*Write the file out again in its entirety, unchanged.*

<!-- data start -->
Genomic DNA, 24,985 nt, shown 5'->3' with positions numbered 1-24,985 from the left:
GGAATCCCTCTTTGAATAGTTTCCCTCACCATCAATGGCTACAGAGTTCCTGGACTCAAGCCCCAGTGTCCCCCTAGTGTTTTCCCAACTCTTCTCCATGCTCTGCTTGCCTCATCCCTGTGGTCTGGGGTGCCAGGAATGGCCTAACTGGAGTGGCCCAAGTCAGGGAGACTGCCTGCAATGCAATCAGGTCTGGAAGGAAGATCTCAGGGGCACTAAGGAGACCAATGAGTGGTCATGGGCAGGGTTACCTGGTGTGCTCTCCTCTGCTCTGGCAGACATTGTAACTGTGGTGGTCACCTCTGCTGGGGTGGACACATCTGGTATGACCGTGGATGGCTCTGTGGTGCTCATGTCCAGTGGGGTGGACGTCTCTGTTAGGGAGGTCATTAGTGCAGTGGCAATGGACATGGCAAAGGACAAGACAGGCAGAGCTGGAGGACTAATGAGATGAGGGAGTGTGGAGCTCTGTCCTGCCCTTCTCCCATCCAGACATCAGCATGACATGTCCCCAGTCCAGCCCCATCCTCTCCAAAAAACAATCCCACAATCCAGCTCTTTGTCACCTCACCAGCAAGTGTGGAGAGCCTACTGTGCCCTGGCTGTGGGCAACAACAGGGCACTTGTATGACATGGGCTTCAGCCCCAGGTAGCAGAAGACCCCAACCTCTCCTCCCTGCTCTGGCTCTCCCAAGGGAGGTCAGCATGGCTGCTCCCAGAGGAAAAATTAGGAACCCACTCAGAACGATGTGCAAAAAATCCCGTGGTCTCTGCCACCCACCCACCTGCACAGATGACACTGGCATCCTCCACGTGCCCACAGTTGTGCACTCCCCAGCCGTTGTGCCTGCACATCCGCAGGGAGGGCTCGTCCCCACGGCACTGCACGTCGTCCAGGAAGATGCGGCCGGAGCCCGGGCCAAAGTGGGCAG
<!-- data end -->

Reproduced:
Genomic DNA, 24,985 nt, shown 5'->3' with positions numbered 1-24,985 from the left:
GGAATCCCTCTTTGAATAGTTTCCCTCACCATCAATGGCTACAGAGTTCCTGGACTCAAGCCCCAGTGTCCCCCTAGTGTTTTCCCAACTCTTCTCCATGCTCTGCTTGCCTCATCCCTGTGGTCTGGGGTGCCAGGAATGGCCTAACTGGAGTGGCCCAAGTCAGGGAGACTGCCTGCAATGCAATCAGGTCTGGAAGGAAGATCTCAGGGGCACTAAGGAGACCAATGAGTGGTCATGGGCAGGGTTACCTGGTGTGCTCTCCTCTGCTCTGGCAGACATTGTAACTGTGGTGGTCACCTCTGCTGGGGTGGACACATCTGGTATGACCGTGGATGGCTCTGTGGTGCTCATGTCCAGTGGGGTGGACGTCTCTGTTAGGGAGGTCATTAGTGCAGTGGCAATGGACATGGCAAAGGACAAGACAGGCAGAGCTGGAGGACTAATGAGATGAGGGAGTGTGGAGCTCTGTCCTGCCCTTCTCCCATCCAGACATCAGCATGACATGTCCCCAGTCCAGCCCCATCCTCTCCAAAAAACAATCCCACAATCCAGCTCTTTGTCACCTCACCAGCAAGTGTGGAGAGCCTACTGTGCCCTGGCTGTGGGCAACAACAGGGCACTTGTATGACATGGGCTTCAGCCCCAGGTAGCAGAAGACCCCAACCTCTCCTCCCTGCTCTGGCTCTCCCAAGGGAGGTCAGCATGGCTGCTCCCAGAGGAAAAATTAGGAACCCACTCAGAACGATGTGCAAAAAATCCCGTGGTCTCTGCCACCCACCCACCTGCACAGATGACACTGGCATCCTCCACGTGCCCACAGTTGTGCACTCCCCAGCCGTTGTGCCTGCACATCCGCAGGGAGGGCTCGTCCCCACGGCACTGCACGTCGTCCAGGAAGATGCGGCCGGAGCCCGGGCCAAAGTGGGCAG